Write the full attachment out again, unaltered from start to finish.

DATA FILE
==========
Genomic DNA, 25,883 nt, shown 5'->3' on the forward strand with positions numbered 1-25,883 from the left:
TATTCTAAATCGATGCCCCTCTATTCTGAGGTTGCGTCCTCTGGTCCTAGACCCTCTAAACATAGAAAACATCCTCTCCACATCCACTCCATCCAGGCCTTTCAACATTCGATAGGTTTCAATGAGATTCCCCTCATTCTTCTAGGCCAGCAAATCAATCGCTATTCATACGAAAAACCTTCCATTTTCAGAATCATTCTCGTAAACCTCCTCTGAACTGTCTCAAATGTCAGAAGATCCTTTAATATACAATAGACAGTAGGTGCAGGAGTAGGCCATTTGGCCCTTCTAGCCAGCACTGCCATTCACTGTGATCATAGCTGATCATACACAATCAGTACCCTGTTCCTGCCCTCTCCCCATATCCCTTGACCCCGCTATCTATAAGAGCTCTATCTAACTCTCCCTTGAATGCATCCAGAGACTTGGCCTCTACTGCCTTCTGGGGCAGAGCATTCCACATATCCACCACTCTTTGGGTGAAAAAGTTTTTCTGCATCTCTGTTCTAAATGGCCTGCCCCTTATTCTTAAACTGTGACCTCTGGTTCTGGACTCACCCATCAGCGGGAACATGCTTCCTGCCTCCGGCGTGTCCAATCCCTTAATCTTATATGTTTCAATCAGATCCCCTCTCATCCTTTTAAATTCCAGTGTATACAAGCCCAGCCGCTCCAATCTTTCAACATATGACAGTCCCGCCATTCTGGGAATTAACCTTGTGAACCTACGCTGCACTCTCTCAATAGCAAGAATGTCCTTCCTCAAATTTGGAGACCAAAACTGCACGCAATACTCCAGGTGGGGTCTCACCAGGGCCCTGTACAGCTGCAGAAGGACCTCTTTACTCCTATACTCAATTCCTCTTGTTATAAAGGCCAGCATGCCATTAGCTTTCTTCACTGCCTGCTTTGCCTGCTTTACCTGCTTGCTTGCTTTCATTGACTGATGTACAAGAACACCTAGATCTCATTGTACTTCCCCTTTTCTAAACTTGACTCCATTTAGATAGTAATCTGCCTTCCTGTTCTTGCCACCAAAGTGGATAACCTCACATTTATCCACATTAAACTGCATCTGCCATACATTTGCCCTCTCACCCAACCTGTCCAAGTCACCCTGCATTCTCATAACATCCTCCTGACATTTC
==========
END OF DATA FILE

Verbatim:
Genomic DNA, 25,883 nt, shown 5'->3' on the forward strand with positions numbered 1-25,883 from the left:
TATTCTAAATCGATGCCCCTCTATTCTGAGGTTGCGTCCTCTGGTCCTAGACCCTCTAAACATAGAAAACATCCTCTCCACATCCACTCCATCCAGGCCTTTCAACATTCGATAGGTTTCAATGAGATTCCCCTCATTCTTCTAGGCCAGCAAATCAATCGCTATTCATACGAAAAACCTTCCATTTTCAGAATCATTCTCGTAAACCTCCTCTGAACTGTCTCAAATGTCAGAAGATCCTTTAATATACAATAGACAGTAGGTGCAGGAGTAGGCCATTTGGCCCTTCTAGCCAGCACTGCCATTCACTGTGATCATAGCTGATCATACACAATCAGTACCCTGTTCCTGCCCTCTCCCCATATCCCTTGACCCCGCTATCTATAAGAGCTCTATCTAACTCTCCCTTGAATGCATCCAGAGACTTGGCCTCTACTGCCTTCTGGGGCAGAGCATTCCACATATCCACCACTCTTTGGGTGAAAAAGTTTTTCTGCATCTCTGTTCTAAATGGCCTGCCCCTTATTCTTAAACTGTGACCTCTGGTTCTGGACTCACCCATCAGCGGGAACATGCTTCCTGCCTCCGGCGTGTCCAATCCCTTAATCTTATATGTTTCAATCAGATCCCCTCTCATCCTTTTAAATTCCAGTGTATACAAGCCCAGCCGCTCCAATCTTTCAACATATGACAGTCCCGCCATTCTGGGAATTAACCTTGTGAACCTACGCTGCACTCTCTCAATAGCAAGAATGTCCTTCCTCAAATTTGGAGACCAAAACTGCACGCAATACTCCAGGTGGGGTCTCACCAGGGCCCTGTACAGCTGCAGAAGGACCTCTTTACTCCTATACTCAATTCCTCTTGTTATAAAGGCCAGCATGCCATTAGCTTTCTTCACTGCCTGCTTTGCCTGCTTTACCTGCTTGCTTGCTTTCATTGACTGATGTACAAGAACACCTAGATCTCATTGTACTTCCCCTTTTCTAAACTTGACTCCATTTAGATAGTAATCTGCCTTCCTGTTCTTGCCACCAAAGTGGATAACCTCACATTTATCCACATTAAACTGCATCTGCCATACATTTGCCCTCTCACCCAACCTGTCCAAGTCACCCTGCATTCTCATAACATCCTCCTGACATTTC